“To water or not to water, that is the question!” That’s actually the KEY question for most homeowners who want to keep their yard looking good, but don’t want to tell their children they had to use their college fund money to pay the water bill. The truth is, in the highest heat of summer, and especially during an excessive heat wave, virtually no amount of water is going to keep your lawn grasses from going dormant or turning brown. Most varieties of lawn grasses naturally WILL go dormant during summer’s peak, but it is important to note the difference between “dead” and “dormant.” Going dormant is what these grasses and many plants do as a natural reaction to heat and less water . . . . in fact, it is what KEEPS them alive. They enter a form of “sleep state,” only to revive and come back to life later in the season when things cool off a bit. This is why most of us in this area find ourselves needing to mow the lawn so often and so far into the end of summer and beginning of autumn months. If your lawn becomes straw-like and brown, do not freak out and immediately spend money to replant or resod. It may just be doing what nature tells it to do for a while.
The old adage is true – watering during early morning or late evening is definitely the best idea. That prevents too much water from being immediately evaporated by the heat before the roots of the grass and plants even have a chance to soak it up. But it is important to note that applying too much water can be every bit as damaging as applying too little . . . . perhaps even more so. Overly wet lawns are more susceptible to disease, and lawn damage can occur when the roots of the grass do not have to grow as deep and become less effective. Overwatering can also damage and cause run-off of the very soil that keeps the grass alive. If you are lucky enough to have a sprinkler system and can set it up on a timer, set it for brief periods of time during the coolest time of day. And don’t alienate the neighbors. Be sure to AIM your sprinklers so you don’t shock passers-by with a sudden soaking as they walk their dogs on the sidewalk . . . . no matter HOW entertaining that might be to you.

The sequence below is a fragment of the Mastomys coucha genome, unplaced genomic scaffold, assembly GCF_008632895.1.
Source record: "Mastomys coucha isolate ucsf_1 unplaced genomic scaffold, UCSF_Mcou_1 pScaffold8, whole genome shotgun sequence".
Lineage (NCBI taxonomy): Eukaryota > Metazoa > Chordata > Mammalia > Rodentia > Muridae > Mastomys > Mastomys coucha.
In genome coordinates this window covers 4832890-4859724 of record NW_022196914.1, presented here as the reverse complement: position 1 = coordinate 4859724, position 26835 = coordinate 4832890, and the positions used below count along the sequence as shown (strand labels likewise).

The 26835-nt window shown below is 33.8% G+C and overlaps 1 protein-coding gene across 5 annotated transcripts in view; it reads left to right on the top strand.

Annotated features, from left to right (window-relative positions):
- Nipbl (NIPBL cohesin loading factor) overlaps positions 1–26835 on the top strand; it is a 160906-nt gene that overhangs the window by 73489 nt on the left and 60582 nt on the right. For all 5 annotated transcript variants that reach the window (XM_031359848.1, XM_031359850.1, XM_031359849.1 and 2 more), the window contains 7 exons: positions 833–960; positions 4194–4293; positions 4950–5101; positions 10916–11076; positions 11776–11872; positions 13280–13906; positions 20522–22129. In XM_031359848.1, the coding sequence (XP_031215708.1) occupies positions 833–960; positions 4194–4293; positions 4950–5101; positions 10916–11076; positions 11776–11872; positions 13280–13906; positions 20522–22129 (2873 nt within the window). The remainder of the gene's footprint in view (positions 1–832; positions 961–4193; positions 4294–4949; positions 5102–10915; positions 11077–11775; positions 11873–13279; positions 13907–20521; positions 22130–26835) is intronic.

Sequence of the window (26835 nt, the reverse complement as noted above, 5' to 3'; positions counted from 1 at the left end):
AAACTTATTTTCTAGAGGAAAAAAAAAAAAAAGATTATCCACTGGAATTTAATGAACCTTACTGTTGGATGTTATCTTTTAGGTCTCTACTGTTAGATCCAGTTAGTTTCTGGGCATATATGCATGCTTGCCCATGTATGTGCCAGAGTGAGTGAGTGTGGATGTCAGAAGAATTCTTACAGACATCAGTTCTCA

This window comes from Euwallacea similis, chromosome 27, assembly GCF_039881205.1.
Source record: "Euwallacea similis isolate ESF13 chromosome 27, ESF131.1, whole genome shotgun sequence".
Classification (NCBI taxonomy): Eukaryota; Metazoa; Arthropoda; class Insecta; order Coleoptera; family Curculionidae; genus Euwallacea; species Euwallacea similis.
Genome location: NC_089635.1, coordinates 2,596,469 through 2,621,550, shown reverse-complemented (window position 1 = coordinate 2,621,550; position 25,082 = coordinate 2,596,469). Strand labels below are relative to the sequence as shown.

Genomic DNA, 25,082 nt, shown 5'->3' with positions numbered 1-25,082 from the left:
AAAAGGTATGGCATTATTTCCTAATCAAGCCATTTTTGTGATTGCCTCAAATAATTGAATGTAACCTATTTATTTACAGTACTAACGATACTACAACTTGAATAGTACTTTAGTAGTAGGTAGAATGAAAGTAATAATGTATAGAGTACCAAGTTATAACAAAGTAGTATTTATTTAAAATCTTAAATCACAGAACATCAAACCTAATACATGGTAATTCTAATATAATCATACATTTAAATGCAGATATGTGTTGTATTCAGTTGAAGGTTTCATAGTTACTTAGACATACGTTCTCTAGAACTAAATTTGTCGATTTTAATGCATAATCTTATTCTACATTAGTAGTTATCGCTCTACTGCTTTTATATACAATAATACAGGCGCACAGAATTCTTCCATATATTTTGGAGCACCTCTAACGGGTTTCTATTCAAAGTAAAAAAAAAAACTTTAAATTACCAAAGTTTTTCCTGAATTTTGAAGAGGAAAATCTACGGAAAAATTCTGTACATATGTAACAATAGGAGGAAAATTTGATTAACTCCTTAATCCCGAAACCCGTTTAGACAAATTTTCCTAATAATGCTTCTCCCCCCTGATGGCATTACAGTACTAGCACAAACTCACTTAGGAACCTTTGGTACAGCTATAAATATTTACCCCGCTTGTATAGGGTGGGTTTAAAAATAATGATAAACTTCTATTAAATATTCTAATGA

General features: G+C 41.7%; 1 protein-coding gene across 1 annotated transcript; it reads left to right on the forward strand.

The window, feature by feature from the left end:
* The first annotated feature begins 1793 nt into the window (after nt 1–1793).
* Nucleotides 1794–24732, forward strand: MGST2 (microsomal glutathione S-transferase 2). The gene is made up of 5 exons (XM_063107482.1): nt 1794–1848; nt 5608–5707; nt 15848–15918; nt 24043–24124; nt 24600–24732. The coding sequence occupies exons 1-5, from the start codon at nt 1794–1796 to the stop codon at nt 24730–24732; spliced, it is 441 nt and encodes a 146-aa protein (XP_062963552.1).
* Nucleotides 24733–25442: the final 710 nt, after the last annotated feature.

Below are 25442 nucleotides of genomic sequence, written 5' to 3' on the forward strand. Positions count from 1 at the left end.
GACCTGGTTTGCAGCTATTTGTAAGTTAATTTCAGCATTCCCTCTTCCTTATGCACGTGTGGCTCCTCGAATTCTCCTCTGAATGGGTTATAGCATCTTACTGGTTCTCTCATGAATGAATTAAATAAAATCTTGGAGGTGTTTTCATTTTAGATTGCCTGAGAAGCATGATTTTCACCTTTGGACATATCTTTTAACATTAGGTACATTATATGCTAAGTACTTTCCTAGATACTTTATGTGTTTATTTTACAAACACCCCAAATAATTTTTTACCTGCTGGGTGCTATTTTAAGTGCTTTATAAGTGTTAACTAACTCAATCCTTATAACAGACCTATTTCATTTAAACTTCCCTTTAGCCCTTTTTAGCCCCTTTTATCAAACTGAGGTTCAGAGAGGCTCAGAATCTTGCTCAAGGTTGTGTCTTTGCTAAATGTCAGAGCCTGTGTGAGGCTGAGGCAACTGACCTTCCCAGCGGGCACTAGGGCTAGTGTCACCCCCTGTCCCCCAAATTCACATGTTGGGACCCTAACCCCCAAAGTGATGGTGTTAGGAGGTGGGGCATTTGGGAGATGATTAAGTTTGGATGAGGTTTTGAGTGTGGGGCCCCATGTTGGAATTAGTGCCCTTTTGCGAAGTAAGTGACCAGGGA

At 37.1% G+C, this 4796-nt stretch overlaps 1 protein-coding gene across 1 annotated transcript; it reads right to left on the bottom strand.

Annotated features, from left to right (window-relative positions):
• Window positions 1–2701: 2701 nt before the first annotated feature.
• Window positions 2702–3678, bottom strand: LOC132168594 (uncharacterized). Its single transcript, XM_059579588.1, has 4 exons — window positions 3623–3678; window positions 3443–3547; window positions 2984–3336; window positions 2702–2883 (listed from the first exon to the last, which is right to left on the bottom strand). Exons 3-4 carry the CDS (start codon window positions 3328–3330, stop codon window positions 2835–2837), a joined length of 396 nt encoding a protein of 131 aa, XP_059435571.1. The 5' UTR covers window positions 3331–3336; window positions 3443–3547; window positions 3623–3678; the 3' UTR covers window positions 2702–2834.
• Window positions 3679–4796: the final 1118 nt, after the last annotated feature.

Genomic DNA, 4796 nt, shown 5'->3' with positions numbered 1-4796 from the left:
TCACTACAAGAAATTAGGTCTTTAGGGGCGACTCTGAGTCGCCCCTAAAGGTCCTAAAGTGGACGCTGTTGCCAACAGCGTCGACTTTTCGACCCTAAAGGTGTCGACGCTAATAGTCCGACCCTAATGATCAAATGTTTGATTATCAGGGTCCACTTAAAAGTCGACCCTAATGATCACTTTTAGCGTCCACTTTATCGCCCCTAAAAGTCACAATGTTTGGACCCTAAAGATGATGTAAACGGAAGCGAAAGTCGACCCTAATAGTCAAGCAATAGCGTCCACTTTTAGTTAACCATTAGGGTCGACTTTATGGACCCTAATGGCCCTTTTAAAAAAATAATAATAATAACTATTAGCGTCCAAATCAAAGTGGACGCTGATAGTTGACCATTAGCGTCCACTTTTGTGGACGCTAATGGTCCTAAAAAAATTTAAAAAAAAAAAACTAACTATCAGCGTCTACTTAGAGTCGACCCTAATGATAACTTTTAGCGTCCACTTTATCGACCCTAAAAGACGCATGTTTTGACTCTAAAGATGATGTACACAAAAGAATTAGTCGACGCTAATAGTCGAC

Don’t make the mistake of cutting grass too short in the hottest weeks. Shorter grass is actually more susceptible to heat damage. If you can stand the look of it, you may want to mulch the grass clippings and let them fall upon the lawn while cutting, rather than bag them and discard them. This may not create as nice of a look, but the clippings can actually act as a form of sponge, holding extra water that would otherwise be evaporated more quickly. It also acts as a natural fertilizer as it breaks down.
Summer months may not be the best time to fertilize or battle weeds on a broad scale. There is a very definite reason that the directions on those products usually call for use in the Spring or Autumn. That being said, a little forethought goes a long way, and lawns that have been treated in the early season will have a better chance of holding up better in the summer. The chemicals and products used to do these things can, under the best of circumstances, burn your lawn. These dangers are only heightened in heat. It may be more of a pain in the neck, but you may want to consider battling those weeds the old fashioned way – digging them out by hand.
For smaller areas, like a garden, consider an alternative method of watering. There are lots of products sold on the market to do this, but you can also “do-it-yourself.” A full, inverted soda, milk, or water bottle, with the opening imbedded well into the soil, nearby the plant, will actually meter out water as it is needed. This may not offer the prettiest alternative, but if it is in a vegetable garden, or well placed behind plants and out of direct line of sight for other plants, it can work very well. Be sure to research the particular type of plant to get an idea of exactly how much water is needed, and how too little or too much water can affect production.
Above all else, remember this. It is a lawn. It is grass. Nothing more. It is wonderful to take the care to maintain it and keep it looking good and enhancing your home, but the neighbors will not shun you if you have brown spots on your lawn. In cases of drought, lawn watering is NOT a priority . . . no, not even YOUR lawn! Keep it in perspective. A little care and thought can keep your lawn growing nicely. When all else fails, most local hardware stores sell green spray paint. Just sayin.’
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